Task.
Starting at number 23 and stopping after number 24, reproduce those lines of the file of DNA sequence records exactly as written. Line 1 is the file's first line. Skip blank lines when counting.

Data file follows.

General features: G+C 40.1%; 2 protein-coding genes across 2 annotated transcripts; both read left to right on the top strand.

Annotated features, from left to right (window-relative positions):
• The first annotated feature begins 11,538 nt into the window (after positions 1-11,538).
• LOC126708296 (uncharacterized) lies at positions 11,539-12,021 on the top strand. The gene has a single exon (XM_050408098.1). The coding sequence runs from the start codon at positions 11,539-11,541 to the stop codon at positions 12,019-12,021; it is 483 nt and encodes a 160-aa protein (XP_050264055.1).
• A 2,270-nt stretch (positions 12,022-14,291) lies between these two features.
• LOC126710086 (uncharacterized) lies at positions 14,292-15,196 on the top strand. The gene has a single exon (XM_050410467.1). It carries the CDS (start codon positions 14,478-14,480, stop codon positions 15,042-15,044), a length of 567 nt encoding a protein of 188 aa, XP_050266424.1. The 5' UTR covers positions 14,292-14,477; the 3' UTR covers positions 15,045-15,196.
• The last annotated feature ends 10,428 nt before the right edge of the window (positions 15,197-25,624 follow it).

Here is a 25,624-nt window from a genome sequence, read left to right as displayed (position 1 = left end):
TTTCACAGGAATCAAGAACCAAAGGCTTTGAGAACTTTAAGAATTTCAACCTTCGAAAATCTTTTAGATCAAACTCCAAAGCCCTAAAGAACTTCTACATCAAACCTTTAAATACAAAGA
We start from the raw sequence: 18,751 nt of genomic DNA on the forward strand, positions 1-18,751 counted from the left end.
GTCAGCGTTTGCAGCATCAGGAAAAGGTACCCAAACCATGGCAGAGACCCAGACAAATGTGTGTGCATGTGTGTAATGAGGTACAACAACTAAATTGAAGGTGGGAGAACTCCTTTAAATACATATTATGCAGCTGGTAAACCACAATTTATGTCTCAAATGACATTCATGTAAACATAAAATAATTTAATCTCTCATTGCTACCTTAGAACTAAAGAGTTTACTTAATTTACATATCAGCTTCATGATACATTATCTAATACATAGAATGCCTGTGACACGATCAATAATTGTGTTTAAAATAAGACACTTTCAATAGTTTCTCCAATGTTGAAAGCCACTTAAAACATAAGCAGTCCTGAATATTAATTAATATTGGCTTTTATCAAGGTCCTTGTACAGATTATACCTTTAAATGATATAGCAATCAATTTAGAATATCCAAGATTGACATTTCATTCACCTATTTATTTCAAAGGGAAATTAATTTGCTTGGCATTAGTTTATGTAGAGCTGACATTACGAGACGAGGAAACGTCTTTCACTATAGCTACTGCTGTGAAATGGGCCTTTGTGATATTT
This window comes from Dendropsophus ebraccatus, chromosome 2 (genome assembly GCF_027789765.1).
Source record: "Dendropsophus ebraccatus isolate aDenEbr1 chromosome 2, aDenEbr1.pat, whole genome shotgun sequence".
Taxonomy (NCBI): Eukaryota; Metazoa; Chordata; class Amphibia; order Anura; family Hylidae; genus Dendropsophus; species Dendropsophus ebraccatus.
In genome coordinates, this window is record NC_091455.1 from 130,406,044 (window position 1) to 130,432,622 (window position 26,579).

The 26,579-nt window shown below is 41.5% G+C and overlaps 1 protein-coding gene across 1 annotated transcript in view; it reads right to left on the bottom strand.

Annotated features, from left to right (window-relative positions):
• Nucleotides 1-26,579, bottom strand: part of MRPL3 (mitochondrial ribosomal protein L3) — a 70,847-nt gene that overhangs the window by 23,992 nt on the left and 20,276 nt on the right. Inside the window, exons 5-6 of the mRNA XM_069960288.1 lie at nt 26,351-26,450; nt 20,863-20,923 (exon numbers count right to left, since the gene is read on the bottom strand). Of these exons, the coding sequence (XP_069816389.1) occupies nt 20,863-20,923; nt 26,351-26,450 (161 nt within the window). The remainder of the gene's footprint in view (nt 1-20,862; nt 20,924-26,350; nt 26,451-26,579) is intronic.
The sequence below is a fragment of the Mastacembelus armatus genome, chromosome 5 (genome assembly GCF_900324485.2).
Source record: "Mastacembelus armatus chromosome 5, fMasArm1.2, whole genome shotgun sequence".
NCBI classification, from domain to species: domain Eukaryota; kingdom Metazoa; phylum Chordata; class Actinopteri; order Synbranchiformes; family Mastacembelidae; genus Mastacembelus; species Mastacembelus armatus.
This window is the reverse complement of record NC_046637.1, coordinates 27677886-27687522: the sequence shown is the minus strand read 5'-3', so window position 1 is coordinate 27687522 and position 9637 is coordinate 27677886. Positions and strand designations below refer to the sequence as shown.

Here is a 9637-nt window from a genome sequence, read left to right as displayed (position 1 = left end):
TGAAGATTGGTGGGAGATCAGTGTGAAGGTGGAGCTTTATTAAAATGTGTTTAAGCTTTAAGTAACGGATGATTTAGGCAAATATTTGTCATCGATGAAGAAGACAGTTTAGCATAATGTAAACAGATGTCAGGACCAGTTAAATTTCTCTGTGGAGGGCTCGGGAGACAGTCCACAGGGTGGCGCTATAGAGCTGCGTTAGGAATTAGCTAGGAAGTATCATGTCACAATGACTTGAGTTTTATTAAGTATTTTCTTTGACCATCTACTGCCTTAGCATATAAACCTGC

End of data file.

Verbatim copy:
Here is a 9637-nt window from a genome sequence, read left to right as displayed (position 1 = left end):
TGAAGATTGGTGGGAGATCAGTGTGAAGGTGGAGCTTTATTAAAATGTGTTTAAGCTTTAAGTAACGGATGATTTAGGCAAATATTTGTCATCGATGAAGAAGACAGTTTAGCATAATGTAAACAGATGTCAGGACCAGTTAAATTTCTCTGTGGAGGGCTCGGGAGACAGTCCACAGGGTGGCGCTATAGAGCTGCGTTAGGAATTAGCTAGGAAGTATCATGTCACAATGACTTGAGTTTTATTAAGTATTTTCTTTGACCATCTACTGCCTTAGCATATAAACCTGC